Normally, a foreign DNA fragment as large as 50 kb can be accommodated into the 130 kb dsDNA genome of baculovirus, which means several expression cassettes can be integrated into recombinant baculovirus. Thus, a multiple genes baculovirus expression system (MultiBac) has been rationally brought into the baculovirus vector for simultaneously expressing heterologous proteins [8]. The MultiBac system provides a powerful tool for over-expressing the low abundance protein complexes within cell for functional study. Another interesting multigene expression method in AcNMPV was performed using repeated homologous recombination and cre-loxp recombination to express up to 8 foreign proteins from 8 loci [12]. As some improvements on the construction of recombinant BmNPV have been made by us [6], [7], [10], [11], we are going to combine these different methods to establish another efficient MultiBac system based on BmNPV and silkworm. We have ever expressed rotavirus-like particles in cultured BmN cells by using the original vectors derived from MultiBac and the traditional method of recombinant baculovirus construction [13]. We question if this multigene system could work in silkworm larvae/pupae that shows promising future for large-scale production of protein complexes. In the present study, we successfully develop a novel silkworm-based baculovirus multigene expression system, in which multiple proteins can be expressed simultaneously to produce protein complexes or VLPs efficiently.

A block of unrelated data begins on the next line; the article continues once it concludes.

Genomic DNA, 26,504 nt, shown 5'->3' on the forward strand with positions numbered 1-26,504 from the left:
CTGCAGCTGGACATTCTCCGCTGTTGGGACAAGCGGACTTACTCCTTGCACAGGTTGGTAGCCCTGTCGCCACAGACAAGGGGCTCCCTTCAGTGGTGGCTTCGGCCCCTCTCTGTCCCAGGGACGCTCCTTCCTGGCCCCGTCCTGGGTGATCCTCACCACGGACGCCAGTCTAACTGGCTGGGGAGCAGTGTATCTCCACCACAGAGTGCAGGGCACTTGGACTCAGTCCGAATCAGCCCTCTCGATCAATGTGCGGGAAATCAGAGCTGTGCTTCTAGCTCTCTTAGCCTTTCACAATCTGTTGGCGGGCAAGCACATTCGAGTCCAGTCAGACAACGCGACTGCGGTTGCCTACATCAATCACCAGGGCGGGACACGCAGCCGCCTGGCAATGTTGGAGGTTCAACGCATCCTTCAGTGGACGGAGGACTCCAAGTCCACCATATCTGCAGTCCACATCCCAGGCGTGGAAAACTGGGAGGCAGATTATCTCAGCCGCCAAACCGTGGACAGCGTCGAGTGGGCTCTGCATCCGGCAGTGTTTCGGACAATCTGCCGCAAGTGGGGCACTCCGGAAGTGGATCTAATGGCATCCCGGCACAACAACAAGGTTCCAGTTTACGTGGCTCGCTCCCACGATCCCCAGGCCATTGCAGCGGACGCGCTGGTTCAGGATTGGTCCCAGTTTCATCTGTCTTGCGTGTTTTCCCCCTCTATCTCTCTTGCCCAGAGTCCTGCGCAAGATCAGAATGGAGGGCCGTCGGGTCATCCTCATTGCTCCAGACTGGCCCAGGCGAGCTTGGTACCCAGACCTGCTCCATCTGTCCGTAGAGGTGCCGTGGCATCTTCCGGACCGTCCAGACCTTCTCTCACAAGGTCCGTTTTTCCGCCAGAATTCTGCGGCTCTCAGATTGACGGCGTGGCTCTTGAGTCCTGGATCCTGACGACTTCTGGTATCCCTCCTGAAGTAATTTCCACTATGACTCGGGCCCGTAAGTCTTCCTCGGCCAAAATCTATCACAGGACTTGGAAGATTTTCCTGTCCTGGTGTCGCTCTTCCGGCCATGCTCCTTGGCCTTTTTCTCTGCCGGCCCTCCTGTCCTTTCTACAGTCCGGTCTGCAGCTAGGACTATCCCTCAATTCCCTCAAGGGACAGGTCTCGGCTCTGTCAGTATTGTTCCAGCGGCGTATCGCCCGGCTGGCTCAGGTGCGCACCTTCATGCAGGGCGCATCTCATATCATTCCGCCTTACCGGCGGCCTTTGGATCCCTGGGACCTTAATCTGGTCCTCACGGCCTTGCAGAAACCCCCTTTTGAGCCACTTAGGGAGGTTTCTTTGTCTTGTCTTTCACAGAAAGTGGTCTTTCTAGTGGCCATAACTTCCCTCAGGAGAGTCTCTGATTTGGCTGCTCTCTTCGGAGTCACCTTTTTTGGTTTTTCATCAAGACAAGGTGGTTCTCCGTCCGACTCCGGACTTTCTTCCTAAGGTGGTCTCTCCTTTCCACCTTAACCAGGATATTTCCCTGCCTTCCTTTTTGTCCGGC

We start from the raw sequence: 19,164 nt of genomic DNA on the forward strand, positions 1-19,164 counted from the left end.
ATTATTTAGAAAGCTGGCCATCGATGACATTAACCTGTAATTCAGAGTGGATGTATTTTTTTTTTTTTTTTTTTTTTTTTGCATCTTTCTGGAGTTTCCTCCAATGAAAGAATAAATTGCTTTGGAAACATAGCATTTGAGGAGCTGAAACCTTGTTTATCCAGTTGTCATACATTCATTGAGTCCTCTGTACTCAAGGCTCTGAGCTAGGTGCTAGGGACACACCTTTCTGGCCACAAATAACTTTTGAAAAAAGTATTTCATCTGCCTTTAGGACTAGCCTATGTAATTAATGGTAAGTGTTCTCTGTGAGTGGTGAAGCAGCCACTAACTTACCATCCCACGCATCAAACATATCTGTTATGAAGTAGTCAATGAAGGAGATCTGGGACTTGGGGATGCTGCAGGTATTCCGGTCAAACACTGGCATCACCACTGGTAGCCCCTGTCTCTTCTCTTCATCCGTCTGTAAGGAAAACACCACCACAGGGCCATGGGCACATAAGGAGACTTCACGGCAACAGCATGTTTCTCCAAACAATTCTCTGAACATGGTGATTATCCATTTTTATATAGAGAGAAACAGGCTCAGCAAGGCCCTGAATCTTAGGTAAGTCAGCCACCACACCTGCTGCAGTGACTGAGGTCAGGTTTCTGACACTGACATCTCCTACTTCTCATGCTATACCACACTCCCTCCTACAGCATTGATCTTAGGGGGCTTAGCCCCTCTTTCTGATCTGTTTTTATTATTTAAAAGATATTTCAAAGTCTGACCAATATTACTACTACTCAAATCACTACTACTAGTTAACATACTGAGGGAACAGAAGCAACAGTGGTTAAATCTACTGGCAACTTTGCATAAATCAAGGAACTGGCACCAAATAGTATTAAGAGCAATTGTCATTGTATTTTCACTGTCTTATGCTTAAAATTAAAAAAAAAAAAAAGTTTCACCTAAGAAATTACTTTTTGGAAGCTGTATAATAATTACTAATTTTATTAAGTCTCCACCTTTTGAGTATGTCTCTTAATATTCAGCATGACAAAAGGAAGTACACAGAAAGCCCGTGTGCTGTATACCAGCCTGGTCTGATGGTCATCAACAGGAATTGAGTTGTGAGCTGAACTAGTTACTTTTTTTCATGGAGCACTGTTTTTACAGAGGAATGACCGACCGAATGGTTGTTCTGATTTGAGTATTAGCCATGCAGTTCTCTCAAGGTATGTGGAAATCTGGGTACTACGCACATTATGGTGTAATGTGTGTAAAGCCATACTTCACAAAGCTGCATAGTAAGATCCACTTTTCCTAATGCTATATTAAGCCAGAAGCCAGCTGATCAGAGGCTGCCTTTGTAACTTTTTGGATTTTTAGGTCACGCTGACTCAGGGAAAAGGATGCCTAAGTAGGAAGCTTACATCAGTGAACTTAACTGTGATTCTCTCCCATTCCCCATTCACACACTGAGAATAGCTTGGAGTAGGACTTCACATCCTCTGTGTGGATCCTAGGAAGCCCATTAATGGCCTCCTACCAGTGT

Results

Construction of BmNPV–silkworm multigene expression system

Our BmNPV–silkworm multigene expression system consists of the modified recipient strain E. coli IBIDsw106MultiBmBac and three donor vectors including pCTdual, pRADM and pUCDMIG. All the donor plasmids contain the conditional replication R6kγ origin, the polh and p10 double promoters, and antibiotic resistance genes (ZeoR, GmR and CmR) for screening, as well as some specific elements (homologous arms flanking I-Sce I sites, mini-Tn7 transposition arms and a P1-loxp site) for transferring expression cassettes into recipient MultiBmBacmid (Fig. 1).

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Figure 1. The flowchart of producing infective BmNPV expressing ten heterologous genes in silkworm larvae or pupae.

The target genes are cloned into the three donor vector (pCTdual, pRADM and pUCDMIG) using usual method. The first two genes carried by pCTdual are inserted into BmBacmid through I-Sce I linearization and red-gam homologous recombination. Four genes in pRADM and the other four genes in pUCDMIG are then introduced into BmBacmid via Tn7 transposition and cre-loxp recombination, respectively. As a result, ten foreign expression cassettes and three antibiotic screening markers, as well as a GFP illumination marker are introduced into BmBacmid. The invasive and DAP auxotrophic E. coli carrying recombinant BmBacmid are injected into silkworm larvae at an appropriate dose. Consequently, recombinant BmNPV will be produced and multiple foreign genes will be expressed in green B. mori larvae or pupae.

https://doi.org/10.1371/journal.pone.0032510.g001